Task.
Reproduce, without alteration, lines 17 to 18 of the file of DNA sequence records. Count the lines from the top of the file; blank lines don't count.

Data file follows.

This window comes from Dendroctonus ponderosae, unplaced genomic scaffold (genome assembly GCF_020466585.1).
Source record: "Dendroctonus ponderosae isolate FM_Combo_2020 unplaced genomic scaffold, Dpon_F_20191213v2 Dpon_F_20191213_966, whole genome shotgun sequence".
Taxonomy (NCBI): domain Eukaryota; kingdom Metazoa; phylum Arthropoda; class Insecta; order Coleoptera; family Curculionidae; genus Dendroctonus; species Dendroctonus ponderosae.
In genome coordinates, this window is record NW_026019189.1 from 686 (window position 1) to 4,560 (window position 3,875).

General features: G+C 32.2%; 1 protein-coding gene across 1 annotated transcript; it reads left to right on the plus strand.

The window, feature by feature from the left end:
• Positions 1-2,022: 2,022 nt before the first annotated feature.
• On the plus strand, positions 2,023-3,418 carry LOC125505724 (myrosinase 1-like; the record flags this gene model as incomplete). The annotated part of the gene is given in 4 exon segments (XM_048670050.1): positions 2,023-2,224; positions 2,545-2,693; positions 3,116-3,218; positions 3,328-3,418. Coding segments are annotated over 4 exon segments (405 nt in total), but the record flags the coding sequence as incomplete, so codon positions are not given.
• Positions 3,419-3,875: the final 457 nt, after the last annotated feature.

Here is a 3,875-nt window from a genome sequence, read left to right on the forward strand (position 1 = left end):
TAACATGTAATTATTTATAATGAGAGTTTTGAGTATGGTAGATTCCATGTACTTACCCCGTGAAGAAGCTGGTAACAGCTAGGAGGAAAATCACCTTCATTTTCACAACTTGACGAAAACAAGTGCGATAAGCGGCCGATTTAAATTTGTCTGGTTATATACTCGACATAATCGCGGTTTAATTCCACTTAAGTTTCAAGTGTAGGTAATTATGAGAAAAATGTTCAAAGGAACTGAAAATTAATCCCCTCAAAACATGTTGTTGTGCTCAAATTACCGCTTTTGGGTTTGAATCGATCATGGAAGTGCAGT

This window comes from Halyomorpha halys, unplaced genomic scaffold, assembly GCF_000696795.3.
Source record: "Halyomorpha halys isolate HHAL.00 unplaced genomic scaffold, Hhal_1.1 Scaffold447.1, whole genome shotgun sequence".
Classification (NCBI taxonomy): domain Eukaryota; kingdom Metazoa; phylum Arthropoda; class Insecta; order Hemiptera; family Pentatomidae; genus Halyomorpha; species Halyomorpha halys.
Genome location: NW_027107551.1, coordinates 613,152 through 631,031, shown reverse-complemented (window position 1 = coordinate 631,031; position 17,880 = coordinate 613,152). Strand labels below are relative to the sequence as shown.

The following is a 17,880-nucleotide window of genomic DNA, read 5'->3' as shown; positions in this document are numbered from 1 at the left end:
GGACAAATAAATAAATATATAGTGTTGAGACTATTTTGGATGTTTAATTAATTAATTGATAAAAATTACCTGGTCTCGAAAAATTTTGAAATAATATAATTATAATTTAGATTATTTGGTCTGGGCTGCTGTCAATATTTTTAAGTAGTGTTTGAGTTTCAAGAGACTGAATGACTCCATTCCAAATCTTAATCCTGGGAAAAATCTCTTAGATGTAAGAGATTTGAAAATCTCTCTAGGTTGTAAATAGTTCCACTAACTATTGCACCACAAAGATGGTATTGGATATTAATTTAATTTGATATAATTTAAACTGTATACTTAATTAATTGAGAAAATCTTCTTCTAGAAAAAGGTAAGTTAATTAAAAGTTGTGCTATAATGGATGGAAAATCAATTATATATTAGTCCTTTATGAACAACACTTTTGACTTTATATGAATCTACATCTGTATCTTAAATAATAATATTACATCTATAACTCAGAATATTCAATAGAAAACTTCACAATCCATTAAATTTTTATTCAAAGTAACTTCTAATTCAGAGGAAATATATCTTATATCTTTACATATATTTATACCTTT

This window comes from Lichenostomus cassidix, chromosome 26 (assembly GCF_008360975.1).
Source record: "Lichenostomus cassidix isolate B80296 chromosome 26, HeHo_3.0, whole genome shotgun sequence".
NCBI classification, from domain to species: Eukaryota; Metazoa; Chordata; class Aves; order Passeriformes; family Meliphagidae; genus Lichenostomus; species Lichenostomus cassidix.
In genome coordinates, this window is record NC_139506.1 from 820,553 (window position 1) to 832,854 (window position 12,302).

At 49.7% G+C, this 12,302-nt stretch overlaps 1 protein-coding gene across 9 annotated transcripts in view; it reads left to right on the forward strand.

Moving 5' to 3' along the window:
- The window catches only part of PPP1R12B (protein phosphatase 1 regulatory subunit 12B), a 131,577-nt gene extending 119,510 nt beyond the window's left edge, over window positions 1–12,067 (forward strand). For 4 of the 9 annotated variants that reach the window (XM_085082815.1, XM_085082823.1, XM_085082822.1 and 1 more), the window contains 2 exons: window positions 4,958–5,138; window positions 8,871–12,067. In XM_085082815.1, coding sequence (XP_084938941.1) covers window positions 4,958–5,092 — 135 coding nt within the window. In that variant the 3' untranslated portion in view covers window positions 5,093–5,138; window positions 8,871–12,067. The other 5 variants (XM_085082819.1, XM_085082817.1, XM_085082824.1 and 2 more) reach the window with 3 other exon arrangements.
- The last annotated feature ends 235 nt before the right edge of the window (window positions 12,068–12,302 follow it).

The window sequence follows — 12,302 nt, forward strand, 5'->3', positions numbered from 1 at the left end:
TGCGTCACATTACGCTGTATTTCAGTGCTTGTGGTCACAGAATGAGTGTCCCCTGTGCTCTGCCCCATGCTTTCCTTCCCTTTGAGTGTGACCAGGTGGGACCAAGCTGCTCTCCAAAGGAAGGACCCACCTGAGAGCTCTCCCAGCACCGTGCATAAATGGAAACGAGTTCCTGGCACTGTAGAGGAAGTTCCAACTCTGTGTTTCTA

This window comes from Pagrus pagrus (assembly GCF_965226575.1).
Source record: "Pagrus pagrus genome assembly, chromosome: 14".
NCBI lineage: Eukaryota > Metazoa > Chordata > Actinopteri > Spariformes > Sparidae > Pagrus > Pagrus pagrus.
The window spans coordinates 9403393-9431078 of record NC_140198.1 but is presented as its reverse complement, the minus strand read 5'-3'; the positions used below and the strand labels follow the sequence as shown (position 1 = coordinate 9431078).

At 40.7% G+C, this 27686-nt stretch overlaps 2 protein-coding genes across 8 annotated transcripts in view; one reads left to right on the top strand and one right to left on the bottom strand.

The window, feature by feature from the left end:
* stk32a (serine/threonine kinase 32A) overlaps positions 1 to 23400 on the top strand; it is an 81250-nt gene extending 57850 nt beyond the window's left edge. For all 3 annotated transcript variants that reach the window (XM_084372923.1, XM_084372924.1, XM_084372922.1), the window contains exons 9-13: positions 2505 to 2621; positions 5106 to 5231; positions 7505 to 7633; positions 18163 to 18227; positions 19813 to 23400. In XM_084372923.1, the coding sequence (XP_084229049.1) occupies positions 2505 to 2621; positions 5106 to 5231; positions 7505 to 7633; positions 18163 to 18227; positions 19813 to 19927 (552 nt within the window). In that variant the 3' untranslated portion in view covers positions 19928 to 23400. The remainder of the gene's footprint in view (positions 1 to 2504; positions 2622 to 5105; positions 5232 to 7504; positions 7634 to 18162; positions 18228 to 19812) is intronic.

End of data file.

GGACAAATAAATAAATATATAGTGTTGAGACTATTTTGGATGTTTAATTAATTAATTGATAAAAATTACCTGGTCTCGAAAAATTTTGAAATAATATAATTATAATTTAGATTATTTGGTCTGGGCTGCTGTCAATATTTTTAAGTAGTGTTTGAGTTTCAAGAGACTGAATGACTCCATTCCAAATCTTAATCCTGGGAAAAATCTCTTAGATGTAAGAGATTTGAAAATCTCTCTAGGTTGTAAATAGTTCCACTAACTATTGCACCACAAAGATGGTATTGGATATTAATTTAATTTGATATAATTTAAACTGTATACTTAATTAATTGAGAAAATCTTCTTCTAGAAAAAGGTAAGTTAATTAAAAGTTGTGCTATAATGGATGGAAAATCAATTATATATTAGTCCTTTATGAACAACACTTTTGACTTTATATGAATCTACATCTGTATCTTAAATAATAATATTACATCTATAACTCAGAATATTCAATAGAAAACTTCACAATCCATTAAATTTTTATTCAAAGTAACTTCTAATTCAGAGGAAATATATCTTATATCTTTACATATATTTATACCTTT

This window comes from Lichenostomus cassidix, chromosome 26 (assembly GCF_008360975.1).